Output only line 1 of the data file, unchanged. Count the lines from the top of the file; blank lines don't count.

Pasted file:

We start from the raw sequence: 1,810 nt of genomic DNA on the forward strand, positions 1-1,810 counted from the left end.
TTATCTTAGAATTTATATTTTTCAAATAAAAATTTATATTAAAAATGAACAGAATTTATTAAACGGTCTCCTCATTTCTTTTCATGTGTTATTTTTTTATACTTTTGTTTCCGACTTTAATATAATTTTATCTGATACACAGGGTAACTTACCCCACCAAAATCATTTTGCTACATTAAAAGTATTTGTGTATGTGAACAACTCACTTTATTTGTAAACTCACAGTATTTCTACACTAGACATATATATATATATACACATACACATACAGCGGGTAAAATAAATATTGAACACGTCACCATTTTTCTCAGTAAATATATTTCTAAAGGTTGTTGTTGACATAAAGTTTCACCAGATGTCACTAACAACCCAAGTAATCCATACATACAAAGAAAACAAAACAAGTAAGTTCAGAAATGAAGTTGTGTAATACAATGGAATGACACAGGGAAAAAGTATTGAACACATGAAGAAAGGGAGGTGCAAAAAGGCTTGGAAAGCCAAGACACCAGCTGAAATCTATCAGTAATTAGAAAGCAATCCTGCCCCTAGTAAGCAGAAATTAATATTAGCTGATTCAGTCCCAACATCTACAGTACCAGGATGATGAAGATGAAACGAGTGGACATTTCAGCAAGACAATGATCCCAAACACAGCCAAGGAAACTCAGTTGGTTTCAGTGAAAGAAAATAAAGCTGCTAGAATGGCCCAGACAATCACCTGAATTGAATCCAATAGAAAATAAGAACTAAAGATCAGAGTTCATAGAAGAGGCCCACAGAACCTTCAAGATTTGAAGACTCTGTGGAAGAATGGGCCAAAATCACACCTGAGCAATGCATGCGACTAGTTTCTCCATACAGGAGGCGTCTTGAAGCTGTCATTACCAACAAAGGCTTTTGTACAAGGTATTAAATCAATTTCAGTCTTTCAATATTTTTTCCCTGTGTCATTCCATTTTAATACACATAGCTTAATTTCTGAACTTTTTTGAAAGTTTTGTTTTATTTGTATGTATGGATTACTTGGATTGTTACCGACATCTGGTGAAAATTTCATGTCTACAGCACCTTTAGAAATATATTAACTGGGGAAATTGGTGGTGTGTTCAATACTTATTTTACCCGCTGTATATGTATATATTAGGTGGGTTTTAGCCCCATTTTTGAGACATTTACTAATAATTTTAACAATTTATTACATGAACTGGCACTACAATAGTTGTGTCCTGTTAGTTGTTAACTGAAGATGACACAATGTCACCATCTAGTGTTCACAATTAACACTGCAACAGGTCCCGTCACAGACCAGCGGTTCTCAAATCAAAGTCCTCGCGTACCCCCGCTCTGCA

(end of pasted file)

We start from the raw sequence: 1,810 nt of genomic DNA on the forward strand, positions 1-1,810 counted from the left end.